Corporate Social Responsibilities


Claude Kabemba's picture

Director of the Southern Africa Resource Watch (SARW)

January 13th, 2014


In most SADC countries the law is silent on how the communities in the areas where mining takes place should be developed, or how an investor should contribute to the development of affected communities. Therefore, it is not surprising that Corporate Social Responsibility (CSR) in most SADC countries is voluntary and mostly a public relations tool for the largest mining companies. The cost and effects of CSR activities are often negligible and seldom assist the communities in which they are undertaken since CSR policies do not often take into consideration, or genuinely seek to address, the negative impact of mining operations. Most mining companies have limited interest in CSR.

Recommended Principles and Guidelines for Corporate Social Responsibility

i.            Mining companies must ensure that Corporate Social Responsibility (CSR) applies to their core activities and create policies that encourage local communities to provide goods and services so as to promote sustainable development in the area they operate.

ii.            Mining companies must have a legal obligation to invest in the communities where they operate over and above royalties they are contracted to pay.

iii.            Monitoring and oversight mechanisms, involving Government, Parliament and civil society, need to be put in place to review the performance of CSR projects.

iv.            CSR projects must directly involve the communities surrounding the mine through genuine community participation in project design, implementation and monitoring throughout the life of the mine.

v.             Government must establish a comprehensive CSR policy for extractive companies by consolidating existing voluntary CSR initiatives and guidelines that have a proven track record in terms of concrete contributions to local development (environmental protection, decent working conditions, promoting human rights, enhancing relations with local communities, developing local companies, conducting effective training programmes, reinvesting profits, etc.).

vi.            The CSR model should be finalised through a multi-stakeholder process, which includes civil society, communities, mines and state representatives.

vii.            While respecting basic principles, CSR projects must be tailor-made and must meet the needs of all stakeholders – shareholders, communities, suppliers and customers.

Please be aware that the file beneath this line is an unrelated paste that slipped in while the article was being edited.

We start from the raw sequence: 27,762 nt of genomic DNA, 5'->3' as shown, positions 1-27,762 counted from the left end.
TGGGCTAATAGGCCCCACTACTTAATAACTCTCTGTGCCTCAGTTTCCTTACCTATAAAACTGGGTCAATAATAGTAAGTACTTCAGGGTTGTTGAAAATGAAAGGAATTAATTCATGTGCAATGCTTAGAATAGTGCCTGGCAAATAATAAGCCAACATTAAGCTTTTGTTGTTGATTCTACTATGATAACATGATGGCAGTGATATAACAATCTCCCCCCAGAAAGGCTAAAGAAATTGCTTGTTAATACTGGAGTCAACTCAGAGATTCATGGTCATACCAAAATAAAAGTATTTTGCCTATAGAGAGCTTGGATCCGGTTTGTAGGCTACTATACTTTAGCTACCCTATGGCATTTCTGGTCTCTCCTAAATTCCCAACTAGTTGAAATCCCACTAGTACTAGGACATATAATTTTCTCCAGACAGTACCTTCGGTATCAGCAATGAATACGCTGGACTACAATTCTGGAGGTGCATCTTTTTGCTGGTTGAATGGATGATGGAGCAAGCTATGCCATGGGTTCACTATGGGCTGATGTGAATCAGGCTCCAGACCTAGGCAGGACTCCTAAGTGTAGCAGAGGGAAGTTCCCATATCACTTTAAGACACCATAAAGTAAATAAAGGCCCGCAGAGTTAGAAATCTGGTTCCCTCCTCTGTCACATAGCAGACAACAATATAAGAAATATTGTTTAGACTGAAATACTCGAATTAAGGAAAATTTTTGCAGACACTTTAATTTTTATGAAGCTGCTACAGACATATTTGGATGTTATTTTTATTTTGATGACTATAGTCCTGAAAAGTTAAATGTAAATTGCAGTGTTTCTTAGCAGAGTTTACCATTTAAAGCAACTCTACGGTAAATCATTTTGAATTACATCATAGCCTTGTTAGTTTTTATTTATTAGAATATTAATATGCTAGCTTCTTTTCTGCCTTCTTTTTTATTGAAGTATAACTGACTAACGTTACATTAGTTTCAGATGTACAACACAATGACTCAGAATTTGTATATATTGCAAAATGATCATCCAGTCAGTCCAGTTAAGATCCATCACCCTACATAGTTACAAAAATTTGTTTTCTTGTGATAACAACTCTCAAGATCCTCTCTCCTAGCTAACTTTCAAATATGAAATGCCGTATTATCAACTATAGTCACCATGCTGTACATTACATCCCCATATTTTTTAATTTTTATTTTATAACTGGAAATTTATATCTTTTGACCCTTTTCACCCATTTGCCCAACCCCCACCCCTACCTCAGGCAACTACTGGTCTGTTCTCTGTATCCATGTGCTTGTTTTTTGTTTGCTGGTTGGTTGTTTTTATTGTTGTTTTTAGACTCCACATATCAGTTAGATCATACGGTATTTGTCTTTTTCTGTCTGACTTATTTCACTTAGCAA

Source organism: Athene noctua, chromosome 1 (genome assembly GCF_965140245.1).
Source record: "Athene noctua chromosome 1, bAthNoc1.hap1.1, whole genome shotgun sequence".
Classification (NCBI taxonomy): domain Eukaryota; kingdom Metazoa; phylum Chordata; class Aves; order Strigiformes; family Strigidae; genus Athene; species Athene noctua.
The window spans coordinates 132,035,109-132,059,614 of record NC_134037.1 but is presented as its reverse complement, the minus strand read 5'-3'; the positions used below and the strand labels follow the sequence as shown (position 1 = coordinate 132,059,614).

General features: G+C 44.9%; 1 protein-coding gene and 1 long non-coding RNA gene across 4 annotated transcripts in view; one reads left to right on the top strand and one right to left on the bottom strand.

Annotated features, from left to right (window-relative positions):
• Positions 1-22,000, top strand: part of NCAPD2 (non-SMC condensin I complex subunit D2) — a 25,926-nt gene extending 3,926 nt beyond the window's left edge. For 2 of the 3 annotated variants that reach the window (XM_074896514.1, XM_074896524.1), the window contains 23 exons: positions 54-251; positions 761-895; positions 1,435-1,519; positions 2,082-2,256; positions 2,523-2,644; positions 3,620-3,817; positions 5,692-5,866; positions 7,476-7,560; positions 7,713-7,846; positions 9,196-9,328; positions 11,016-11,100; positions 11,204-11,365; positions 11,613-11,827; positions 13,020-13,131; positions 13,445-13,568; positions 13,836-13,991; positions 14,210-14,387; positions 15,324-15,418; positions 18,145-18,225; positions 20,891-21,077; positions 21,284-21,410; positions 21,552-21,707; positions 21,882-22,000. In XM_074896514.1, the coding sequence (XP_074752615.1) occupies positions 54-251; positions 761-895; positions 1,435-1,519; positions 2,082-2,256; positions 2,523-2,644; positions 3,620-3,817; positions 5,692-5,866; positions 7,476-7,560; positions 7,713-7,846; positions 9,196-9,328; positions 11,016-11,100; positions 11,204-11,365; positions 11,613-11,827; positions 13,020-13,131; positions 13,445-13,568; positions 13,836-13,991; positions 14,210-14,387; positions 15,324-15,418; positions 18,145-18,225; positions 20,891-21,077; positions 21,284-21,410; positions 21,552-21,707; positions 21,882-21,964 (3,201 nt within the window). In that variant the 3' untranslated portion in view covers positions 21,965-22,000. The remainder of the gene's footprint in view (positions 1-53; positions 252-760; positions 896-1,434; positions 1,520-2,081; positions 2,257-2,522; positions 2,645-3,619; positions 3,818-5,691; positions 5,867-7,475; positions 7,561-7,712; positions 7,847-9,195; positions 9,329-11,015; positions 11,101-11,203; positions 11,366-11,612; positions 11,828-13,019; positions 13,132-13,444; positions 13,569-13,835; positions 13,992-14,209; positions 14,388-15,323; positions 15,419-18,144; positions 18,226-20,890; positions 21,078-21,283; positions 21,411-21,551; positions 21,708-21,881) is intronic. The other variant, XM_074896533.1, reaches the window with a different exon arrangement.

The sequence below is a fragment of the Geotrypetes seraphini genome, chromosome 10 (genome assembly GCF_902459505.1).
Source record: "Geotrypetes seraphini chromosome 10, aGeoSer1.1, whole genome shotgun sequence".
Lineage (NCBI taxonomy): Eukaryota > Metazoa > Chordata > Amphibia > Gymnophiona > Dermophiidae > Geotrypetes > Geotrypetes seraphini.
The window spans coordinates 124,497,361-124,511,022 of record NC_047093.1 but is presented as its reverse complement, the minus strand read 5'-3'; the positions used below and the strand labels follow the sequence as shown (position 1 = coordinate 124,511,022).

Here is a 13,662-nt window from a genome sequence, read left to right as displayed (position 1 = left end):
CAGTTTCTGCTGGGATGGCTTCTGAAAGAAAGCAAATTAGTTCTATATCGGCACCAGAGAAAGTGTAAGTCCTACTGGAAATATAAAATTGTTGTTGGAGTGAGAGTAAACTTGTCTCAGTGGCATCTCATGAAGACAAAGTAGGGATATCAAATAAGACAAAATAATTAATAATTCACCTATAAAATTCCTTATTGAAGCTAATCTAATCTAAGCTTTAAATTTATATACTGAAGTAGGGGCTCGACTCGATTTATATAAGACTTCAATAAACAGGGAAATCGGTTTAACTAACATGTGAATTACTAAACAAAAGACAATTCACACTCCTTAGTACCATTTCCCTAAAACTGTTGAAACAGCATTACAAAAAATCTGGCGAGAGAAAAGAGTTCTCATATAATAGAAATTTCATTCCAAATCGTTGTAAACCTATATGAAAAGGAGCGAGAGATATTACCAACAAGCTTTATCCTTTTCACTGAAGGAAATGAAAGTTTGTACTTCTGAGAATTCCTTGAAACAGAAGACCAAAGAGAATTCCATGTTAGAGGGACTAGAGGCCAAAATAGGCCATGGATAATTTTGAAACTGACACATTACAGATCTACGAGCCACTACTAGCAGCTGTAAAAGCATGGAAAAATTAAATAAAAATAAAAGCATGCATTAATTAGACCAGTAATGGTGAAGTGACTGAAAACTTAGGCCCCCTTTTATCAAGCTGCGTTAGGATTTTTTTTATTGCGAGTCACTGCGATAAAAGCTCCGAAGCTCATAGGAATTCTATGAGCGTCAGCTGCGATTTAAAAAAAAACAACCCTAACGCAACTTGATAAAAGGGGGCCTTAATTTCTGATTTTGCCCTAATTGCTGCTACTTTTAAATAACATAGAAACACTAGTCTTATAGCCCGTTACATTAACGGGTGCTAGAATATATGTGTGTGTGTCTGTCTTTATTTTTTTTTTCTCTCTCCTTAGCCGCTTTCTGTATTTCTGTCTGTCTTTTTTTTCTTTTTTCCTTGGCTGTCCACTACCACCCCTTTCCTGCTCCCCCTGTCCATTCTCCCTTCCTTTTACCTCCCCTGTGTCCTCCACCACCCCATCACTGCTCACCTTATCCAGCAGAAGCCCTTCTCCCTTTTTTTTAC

viii.            All mining companies must contribute to a centralised, independently-administered fund that communities can draw from to access independent expertise in any dispute with extractive companies. 


About the author(s)

Claude Kabemba is the Director of the Southern Africa Resource Watch (SARW). In 2006, the Open Society Initiative for Southern Africa (OSISA) asked him to spearhead the formation of SARW. He holds a PhD in International Relations (Political economy) at the University of the Witwatersrand (Thesis: Democratisation and the Political Economy of a Dysfunctional State: The Case of the Democratic Republic of Congo). Before joining SARW, he worked at the Human Sciences Research Council and the Electoral institute of Southern Africa as a Chief Research Manager and Research Manager respectively. He has also worked at the Development Bank of Southern Africa and the Centre for Policy Studies as Policy Analyst. Dr. Kabemba’s main areas of research interest include: Political economy of Sub Saharan Africa with focus on Southern and Central Africa looking specifically on issues of democratization and governance, natural resources governance, election politics, citizen participation, conflicts, media, political parties, civil society and social policies. He has consulted for international organizations such Oxfam, UNHCR, The Norwegian People’s Aid, Electoral Commissions and the African Union. He has undertaken various evaluations related to the work of Electoral Commissions and civil society groups interventions in the electoral process in many African countries. He is regularly approached by both local and international media for comments on political and social issues on the continent. His publication record spans from books (as editor), book chapters, journal articles, monographs, research reports, and newspaper articles.


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